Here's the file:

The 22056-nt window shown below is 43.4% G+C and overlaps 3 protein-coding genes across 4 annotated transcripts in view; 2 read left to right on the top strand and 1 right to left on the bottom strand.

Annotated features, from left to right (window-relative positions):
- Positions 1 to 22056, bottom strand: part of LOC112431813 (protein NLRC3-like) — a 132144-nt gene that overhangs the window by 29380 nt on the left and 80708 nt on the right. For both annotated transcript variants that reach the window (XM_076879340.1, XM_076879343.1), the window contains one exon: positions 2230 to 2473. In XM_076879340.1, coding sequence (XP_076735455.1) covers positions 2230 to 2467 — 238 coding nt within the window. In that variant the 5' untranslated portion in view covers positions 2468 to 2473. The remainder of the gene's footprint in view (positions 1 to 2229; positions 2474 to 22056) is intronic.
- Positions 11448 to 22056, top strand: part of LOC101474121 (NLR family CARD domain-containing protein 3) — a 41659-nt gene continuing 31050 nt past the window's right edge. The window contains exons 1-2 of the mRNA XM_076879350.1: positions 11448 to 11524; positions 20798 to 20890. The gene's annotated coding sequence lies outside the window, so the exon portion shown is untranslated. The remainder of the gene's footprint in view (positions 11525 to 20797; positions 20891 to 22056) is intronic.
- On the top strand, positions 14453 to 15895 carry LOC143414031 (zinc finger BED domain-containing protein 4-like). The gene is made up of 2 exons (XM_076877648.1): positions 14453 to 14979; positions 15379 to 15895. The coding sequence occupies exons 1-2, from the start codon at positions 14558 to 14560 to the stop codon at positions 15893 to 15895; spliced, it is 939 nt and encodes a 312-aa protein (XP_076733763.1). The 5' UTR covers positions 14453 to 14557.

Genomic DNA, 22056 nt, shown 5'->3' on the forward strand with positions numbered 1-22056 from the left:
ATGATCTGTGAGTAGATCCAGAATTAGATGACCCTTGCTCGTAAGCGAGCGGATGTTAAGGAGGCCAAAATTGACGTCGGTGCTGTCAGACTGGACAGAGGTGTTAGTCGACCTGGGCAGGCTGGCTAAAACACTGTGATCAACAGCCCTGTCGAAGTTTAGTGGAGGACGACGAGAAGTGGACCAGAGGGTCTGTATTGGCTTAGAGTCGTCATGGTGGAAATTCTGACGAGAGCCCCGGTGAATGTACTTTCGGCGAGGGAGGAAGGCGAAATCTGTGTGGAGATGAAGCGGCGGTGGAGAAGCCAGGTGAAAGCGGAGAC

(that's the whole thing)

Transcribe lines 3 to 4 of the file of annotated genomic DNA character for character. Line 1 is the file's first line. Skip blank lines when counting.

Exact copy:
- Positions 1 to 22056, bottom strand: part of LOC112431813 (protein NLRC3-like) — a 132144-nt gene that overhangs the window by 29380 nt on the left and 80708 nt on the right. For both annotated transcript variants that reach the window (XM_076879340.1, XM_076879343.1), the window contains one exon: positions 2230 to 2473. In XM_076879340.1, coding sequence (XP_076735455.1) covers positions 2230 to 2467 — 238 coding nt within the window. In that variant the 5' untranslated portion in view covers positions 2468 to 2473. The remainder of the gene's footprint in view (positions 1 to 2229; positions 2474 to 22056) is intronic.
- Positions 11448 to 22056, top strand: part of LOC101474121 (NLR family CARD domain-containing protein 3) — a 41659-nt gene continuing 31050 nt past the window's right edge. The window contains exons 1-2 of the mRNA XM_076879350.1: positions 11448 to 11524; positions 20798 to 20890. The gene's annotated coding sequence lies outside the window, so the exon portion shown is untranslated. The remainder of the gene's footprint in view (positions 11525 to 20797; positions 20891 to 22056) is intronic.